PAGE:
The enduring stigma of renting

In April, the government decided to extend its subsidy for temporary emergency housing in the Tohoku region by one year. Originally, they allowed for two years, so that means people who are currently approved to live in temporary (kasetsu) housing can remain where they are until at least April 2014. Most of the media coverage of this issue centers on the new housing that was built specifically for the refugees of the March 11 disaster, but in truth most of the units being used for this purpose are existing houses and apartments that the government is leasing from their owners. According to Tokyo Shimbun, in Miyagi Prefecture alone, there are 26,000 minashi–units being rented from landlords–units in use and 21,500 specially built units.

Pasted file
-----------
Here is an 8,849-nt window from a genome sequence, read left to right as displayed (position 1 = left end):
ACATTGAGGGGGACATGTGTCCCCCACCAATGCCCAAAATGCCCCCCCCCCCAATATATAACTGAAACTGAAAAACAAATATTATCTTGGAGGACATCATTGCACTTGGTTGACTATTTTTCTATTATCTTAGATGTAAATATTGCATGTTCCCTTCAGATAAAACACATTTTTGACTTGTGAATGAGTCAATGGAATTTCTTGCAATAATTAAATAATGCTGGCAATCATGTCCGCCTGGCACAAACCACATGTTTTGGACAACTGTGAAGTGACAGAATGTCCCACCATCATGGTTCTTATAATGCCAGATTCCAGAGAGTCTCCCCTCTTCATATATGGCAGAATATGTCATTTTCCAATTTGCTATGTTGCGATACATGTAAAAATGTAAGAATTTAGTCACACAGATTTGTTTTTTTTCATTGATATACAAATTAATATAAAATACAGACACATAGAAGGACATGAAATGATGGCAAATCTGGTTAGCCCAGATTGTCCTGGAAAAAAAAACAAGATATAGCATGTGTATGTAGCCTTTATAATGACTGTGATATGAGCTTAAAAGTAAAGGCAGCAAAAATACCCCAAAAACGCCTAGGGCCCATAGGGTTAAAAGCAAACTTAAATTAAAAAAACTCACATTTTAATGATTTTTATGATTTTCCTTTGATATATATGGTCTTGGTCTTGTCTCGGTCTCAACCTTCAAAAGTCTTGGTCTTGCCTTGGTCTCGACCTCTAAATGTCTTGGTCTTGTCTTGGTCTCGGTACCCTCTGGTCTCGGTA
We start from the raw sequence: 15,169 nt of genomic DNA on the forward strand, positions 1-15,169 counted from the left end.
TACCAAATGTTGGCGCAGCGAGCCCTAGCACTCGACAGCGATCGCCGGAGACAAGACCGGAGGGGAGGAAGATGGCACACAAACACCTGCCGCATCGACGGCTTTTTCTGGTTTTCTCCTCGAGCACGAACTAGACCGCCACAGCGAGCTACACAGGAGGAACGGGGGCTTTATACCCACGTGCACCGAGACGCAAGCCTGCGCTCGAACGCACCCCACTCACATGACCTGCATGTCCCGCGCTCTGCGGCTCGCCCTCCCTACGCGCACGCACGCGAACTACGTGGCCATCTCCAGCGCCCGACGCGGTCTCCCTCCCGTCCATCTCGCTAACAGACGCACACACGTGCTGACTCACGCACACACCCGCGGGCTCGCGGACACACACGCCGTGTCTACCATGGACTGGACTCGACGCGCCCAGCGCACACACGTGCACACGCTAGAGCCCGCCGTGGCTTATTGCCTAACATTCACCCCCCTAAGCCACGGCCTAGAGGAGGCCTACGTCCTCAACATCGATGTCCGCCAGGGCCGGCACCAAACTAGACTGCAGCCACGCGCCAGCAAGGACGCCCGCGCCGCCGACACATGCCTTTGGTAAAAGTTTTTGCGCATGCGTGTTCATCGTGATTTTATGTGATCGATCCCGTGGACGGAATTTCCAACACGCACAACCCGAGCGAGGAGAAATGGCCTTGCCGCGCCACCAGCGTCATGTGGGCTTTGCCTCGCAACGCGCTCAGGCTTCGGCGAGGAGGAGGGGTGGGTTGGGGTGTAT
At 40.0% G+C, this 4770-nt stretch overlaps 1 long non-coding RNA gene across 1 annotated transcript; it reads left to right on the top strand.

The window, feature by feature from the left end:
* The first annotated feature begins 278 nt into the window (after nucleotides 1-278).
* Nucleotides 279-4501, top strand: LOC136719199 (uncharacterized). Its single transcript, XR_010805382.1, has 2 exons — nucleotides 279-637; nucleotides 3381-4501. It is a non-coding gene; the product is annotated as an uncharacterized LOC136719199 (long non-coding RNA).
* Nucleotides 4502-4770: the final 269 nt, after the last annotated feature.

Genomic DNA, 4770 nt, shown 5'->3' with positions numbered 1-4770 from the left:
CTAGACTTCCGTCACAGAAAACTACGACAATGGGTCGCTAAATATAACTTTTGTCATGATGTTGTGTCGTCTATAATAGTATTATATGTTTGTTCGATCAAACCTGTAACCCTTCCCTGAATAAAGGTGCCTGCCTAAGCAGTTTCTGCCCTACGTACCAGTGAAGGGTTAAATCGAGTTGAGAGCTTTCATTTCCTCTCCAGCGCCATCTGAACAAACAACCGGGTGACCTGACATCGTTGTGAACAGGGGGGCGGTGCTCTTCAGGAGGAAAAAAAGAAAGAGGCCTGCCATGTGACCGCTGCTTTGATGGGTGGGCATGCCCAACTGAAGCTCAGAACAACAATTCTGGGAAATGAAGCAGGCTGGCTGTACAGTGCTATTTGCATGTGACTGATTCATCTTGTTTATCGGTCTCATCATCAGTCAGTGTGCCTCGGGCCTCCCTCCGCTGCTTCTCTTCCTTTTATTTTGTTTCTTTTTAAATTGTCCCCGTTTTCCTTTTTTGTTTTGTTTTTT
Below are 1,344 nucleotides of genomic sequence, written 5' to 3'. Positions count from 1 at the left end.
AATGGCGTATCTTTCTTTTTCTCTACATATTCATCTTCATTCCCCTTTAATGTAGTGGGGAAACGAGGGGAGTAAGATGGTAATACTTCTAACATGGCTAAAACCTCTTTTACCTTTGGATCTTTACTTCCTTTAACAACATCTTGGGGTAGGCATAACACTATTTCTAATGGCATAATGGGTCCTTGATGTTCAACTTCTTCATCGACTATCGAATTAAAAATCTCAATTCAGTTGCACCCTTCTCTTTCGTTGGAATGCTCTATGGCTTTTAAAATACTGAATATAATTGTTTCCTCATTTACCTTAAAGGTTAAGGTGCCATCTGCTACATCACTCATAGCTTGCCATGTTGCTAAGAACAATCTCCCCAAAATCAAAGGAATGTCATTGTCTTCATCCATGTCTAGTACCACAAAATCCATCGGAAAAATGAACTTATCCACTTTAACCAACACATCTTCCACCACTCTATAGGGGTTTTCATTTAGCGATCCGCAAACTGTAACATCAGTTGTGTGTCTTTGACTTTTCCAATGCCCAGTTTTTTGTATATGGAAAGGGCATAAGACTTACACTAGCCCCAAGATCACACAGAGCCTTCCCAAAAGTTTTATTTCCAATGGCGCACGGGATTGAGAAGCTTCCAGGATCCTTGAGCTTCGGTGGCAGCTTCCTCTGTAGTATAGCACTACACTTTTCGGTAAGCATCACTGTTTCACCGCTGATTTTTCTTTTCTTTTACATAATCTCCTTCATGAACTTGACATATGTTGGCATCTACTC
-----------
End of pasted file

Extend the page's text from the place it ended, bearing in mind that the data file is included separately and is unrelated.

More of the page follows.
Not everybody was pleased when the government announced the extension. A group of people who own the land on which some of the temporary housing was built expressed concern that they wouldn’t be able to sell their land for another year, and are worried that the government could continue extending the period of habitation indefinitely, which is what happened in Kobe after the Great Hanshin Earthquake. Another dissatisfied group is an association made up of Miyagi realtors and landlords. One would think that landlords would be happy with the extension, since it guarantees income for another year, and probably at inflated rates since the government is paying. However, one Sendai realtor told Tokyo Shimbun that many of the refugees who are living in these minashi units are not homeowners who lost their houses but rather people who were renting apartments or houses that were destroyed or damaged. The realtor says that local governments assigned these renters to minashi dwellings “without properly checking their situations,” meaning, presumably, that the temporary housing program does not discriminate but it should, since there is a difference between renters and owners. Some “adjustment” (merihari) should have been made before the government decided to extend the program another year. Exactly what “adjustment” means in this case isn’t spelled out, but the only natural conclusion is that the renters should be evicted. Read More